Travel is a relatively new phenomenon, something that only became mass market and accessible to the majority of humanity because of the industrial revolution and the subsequent technology leaps in transportation. Before that, it was restricted to explorers who had the backing of entire empires, and even then some were bankrupted by these expensive activities.
Now everyone can travel, and it is no longer enough just to see a place. Sustainable travel is the new buzzword, and here at Backstreet Academy, it is a key principle in our vision to connect locals and travelers for authentic, unique and memorable experiences. Here’s examining the evolution of sustainable travel from then till today.
Sustainable travel was more or less coined when people started noticing the adverse impacts their travel had on the environment, the resident population and the seismic shifts that came along with it.
1) Reducing the Footprint
Therefore, the first wave in the evolution of sustainable travel was simply reducing the impact and footprint of travel. More sustainable ways to travel, lower emissions, lower carbon footprint, less towels, less bedsheet changes, bring home your rubbish, etc these were all part of the version 1 of sustainable travel. A simple reduction of the negative impact.
2) Fair Trade, made locally labels
After that, people realize that it wasn’t enough. In supporting a burgeoning tourist population, imports were jumping as locally made products are usually lower in quality to international products. The increasing consumption of such goods and the increased footprint of importing these products brought even more detriment to the local population. Sweatshops, child labour and a whole host of other concerns also came to light as businesses sought quick and easy ways to satisfy the demand of the tourists.
A number of standards, the most famous being fair trade, then began to gain popularity. Local governments also started creating their own labels, ‘made in X town/ Y Village’ started to proliferate and push tourists towards the consumption of these locally made products with environmentally and socially acceptable standards.
3) Cooperatives & Competitive social enterprises
In the last few decades, cooperatives and social enterprises became a new frontier for sustainable travel. Cooperatives of local farmers, local tour guides, restaurants, all benefited the people directly through distribution of revenue through the cooperative. Social enterprises, once simply NGOs with an alternative revenue stream, started understanding business and became more competitive while keeping their social mission in sight. People were then able to enjoy products and services of great quality at competitive prices. SouthEast Asia has been quite a leader at this, with many notable examples including:
A) Hagar, a multi-million dollar F & B Business run with victims of human trafficking
B) Phare, a multi-dimensional organization with its most famous being its entertainment division where beneficiaries are trained in circus arts, putting up a very popular show in Siem Reap. They help street children and vulnerable young adults
C) Friends International, a restaurant chain in Indochina rehabilitating street children through F & B
D) Hope Center Hue, an organization creating activities with disabled craftsmen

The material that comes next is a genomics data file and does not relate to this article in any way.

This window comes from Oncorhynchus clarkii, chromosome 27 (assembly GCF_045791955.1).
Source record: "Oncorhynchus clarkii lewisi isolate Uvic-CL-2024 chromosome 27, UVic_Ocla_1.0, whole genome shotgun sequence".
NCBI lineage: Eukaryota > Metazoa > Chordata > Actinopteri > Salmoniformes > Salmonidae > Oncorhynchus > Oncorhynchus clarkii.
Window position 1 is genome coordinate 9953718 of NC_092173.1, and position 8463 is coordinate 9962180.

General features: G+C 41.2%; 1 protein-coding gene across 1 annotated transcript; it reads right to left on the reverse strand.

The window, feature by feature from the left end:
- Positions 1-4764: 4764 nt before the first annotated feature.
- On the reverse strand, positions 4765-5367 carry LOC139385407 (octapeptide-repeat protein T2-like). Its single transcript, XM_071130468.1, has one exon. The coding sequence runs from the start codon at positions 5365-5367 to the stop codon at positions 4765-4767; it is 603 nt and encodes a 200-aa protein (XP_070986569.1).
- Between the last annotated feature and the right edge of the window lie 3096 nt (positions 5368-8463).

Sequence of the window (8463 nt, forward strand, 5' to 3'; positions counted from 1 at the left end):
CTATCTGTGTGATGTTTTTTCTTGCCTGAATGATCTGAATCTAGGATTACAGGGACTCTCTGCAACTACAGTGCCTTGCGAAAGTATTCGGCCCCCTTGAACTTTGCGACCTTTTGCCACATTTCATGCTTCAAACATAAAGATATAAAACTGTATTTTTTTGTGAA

E) Angkor Handicraft Association, an exemplary organization and cooperative supporting craftsmen and artisans in many ways
F) Kilt Jewellery, an association teaching landmine victims to create jewellery and run jewellery workshops
and many others. Backstreet Academy hopes to help highlight their work through more intimate experiences directly with tourists to not only provide them with a great memory but also learn about the great impact these organizations are making, as well as build a system of network impact to propagate the rise of sustainable travel.
4) Network Impacts
And the future is network impacts. The sharing economy and the peer-to-peer model now allows endless connections between people and significantly bring down the cost of matching. Tons of platforms now offer an opportunity to dine with locals in their homes, drastically increasing the amount of restaurants in any city and the amount of unique experiences one can have. Airbnb connects tourists and locals with unique rooms, enabling people to increase their income by utilizing the spare capacity. On the tours and activities side, Backstreet Academy hopes to propapagate the idea of peer-to-peer impact travel. While such platforms are not new and are present in every geography, the ability to focus a network on the social impact is very new and not implemented in any place.
With the Backstreet Academy model, we hope to bring entire communities in poverty to increase their income through directly accessing the tourism industry. Previously inaccessible due to the lack of education and access to technology, Backstreet Academy bridges this with our innovative model of local language notification systems and local on-demand translation networks, bringing a modular capability to their ability to serve tourists of different languages and cultures.
The direct impact, the ability to be empowered to run their own sustainable business, and the model of connecting people for a sustainable travel experience will be the future, and people don’t even have to be conscious of travelling sustainably, just like how people dont have to consciously seek out reviews and media acceptance to decide on whether to do something anymore, it’s all integrated on site with ratings and aggregated with the listing on platforms like Tripadvisor, Agoda and Airbnb.
Platforms will rule the game everywhere, and sustainable travel will be similarly ruled by a platform with the mission to create social impact through a limitless peer-to-peer model.